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Beretta M-52
Length overall Barrel Length Weight  Caliber Action Type Magazine Capacity
4.75" 2 3/8 "
.25 auto Recoil Semi 7+1
    This gun is over fifty years old, and I have no idea of it's history. At the time these pistols were produced, American gun laws were more liberal (in the true literal sense of that oft misused word), so that it was still legal to import guns of this size. This is a fine, high quality gun which was produced for self defense, and casual carry, in a time when such things were still considered normal and respectable. It is striker fired and has a grip safety as is found on the Colt government model. It is also an alloy frame gun, which was very unusual for it's time. The black finish, of the aluminum frame, comes very close to matching that of the steel slide. Fit and finish are excellent, indicating that a great deal of care was taken, during manufacture, for such a small pistol.
    It has the distinctive open top shared by all Beretta pistols, and in it can be seen the embryonic lines of the later Jetfire, Minx, and Model 21 pocket pistols, as well as a bit of the influence of the well known 1934 series of pistols in .380. These guns were all produced before the Helwan, Brigadier, and other full sized pistols, which were to evolve into the Model 92 series. At the time, Beretta was known for small, pocket pistols. The company was not, then, particularly well respected by American handgun enthusiasts. Italian manufacturers, in general, were perceived as producers of stilettos, and switchblades, as well as nasty little cheap pistols, for hoodlums, and for housewives who didn't know any better. Guns like the M-52, as well made as it may have been, did not help.
    It is chambered for that most horrible of all calibers, the .25 A.C.P. I consider the .22 to be a much better and more versatile caliber, it is also less expensive and does not have the unfortunate association with cheap "Saturday Night Specials" that the .25 A.C.P. does. In addition, the far less expensive 22 L.R. has about double the energy of the 25 auto.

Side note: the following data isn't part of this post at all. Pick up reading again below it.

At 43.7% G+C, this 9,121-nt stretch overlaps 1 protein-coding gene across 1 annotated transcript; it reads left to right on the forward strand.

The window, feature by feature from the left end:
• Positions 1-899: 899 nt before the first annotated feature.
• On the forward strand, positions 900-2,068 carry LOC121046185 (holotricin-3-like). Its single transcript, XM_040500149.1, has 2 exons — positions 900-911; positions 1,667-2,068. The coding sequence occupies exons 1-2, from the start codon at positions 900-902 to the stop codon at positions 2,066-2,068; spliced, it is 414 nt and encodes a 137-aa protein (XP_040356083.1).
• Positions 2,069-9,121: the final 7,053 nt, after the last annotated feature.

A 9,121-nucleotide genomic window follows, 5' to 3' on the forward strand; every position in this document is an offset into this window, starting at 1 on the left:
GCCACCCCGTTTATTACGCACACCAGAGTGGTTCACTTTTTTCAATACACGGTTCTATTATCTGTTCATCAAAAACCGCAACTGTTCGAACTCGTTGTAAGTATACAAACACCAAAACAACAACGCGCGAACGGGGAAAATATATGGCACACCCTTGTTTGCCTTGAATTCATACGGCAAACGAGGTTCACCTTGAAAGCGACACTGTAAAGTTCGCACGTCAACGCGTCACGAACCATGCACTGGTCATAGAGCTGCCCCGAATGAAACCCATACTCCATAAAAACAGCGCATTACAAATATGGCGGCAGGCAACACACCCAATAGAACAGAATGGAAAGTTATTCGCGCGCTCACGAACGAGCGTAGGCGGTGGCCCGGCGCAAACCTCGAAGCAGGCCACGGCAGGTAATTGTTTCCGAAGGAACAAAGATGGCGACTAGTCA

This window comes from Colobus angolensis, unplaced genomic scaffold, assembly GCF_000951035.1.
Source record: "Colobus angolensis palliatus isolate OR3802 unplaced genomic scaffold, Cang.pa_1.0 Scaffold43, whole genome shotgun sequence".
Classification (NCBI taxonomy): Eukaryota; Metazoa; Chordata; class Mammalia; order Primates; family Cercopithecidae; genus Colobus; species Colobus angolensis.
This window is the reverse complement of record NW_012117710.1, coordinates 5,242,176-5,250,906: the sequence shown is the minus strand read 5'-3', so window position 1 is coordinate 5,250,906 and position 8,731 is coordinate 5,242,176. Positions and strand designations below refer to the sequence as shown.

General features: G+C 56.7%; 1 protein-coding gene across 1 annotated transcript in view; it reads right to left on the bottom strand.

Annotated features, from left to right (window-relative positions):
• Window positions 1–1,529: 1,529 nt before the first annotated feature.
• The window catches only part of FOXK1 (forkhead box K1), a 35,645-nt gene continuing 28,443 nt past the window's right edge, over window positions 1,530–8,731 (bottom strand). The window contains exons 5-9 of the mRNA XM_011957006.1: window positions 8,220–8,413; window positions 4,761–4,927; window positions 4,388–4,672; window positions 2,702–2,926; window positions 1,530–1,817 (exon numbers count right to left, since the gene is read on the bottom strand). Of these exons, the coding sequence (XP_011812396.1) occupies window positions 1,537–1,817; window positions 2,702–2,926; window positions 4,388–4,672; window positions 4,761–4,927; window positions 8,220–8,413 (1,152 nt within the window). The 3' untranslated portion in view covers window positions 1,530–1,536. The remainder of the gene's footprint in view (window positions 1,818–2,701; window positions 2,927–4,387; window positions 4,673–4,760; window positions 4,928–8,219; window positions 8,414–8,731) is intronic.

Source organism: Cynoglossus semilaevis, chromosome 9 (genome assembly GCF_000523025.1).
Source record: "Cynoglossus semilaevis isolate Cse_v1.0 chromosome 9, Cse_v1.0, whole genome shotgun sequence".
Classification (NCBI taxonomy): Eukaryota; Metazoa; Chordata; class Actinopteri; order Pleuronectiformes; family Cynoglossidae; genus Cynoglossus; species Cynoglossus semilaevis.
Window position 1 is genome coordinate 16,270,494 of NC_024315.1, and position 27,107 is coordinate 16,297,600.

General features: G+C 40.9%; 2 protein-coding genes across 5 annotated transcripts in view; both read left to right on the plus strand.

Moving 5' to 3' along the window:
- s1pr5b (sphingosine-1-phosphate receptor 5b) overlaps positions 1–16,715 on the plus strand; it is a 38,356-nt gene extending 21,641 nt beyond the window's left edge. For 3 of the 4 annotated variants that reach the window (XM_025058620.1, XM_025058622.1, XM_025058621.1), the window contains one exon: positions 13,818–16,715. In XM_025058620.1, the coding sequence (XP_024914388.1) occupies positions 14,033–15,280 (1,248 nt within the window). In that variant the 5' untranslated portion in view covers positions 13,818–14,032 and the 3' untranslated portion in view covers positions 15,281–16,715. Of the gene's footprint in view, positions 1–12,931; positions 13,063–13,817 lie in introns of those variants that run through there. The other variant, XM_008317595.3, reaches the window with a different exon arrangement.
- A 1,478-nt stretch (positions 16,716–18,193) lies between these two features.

The trigger has a somewhat mushy feel, and more travel than you might expect on such a small pistol. The sights, as one might expect, are marginal; but then, this is not exactly a target gun. This is the thinnest and easiest to conceal gun I own, and the accuracy is acceptable for the role this little gun was designed to fill.
    The photo above shows the little M-52 with it's grip removed, showing the skeletal magazine in place. The photo to the left, shows the little M-52, alongside a current production Beretta M-21, in 22 L.R. There is a pretty strong family resemblance here, though something like forty years separates the design and production of these guns. In both cases, these guns are far better made, and far more fully featured, than the average vest pocket type of pistol.
    Beretta is the oldest firearms company in the world, having started out by making cannon barrels in the fifteenth century. It is primarily known for it's great sporting shotguns; but has had considerable experience in producing military firearms, which far predates it's current production of the U.S. Army's M-9 series of handguns.
    The little pocket pistols that Beretta produced in the forties, fifties, and into the sixties, were a way for the company to keep itself alive, after the Italian side lost World War Two. Descendants of these pistols are still produced today, in a number of variants, even as Beretta has become known as a maker of full sized pistols. 
    This little gun was the first Beretta I ever owned, and was bought at a gun show, back in the seventies. It is so small and thin, that I can carry it in a shirt pocket. It is now one of four Beretta pistols that I own, the others being a model 96, a model 21, and a BDA (marketed by Browning; but made by Beretta).


After removing magazine, and checking chamber, push up on slide lock, and leave it in place.

Pull the slide back, until it locks in place.

With the slide pulled back, the barrel may be pulled back off of the frame, and up out of the slide.

With the barrel removed, release the slide.

The slide may now be pulled forward off of the frame.

The Beretta M-52 field stripped for cleaning. The striker is visible, being held back by the sear, at the rear of the frame. Pulling the trigger now will send the striker flying across the room.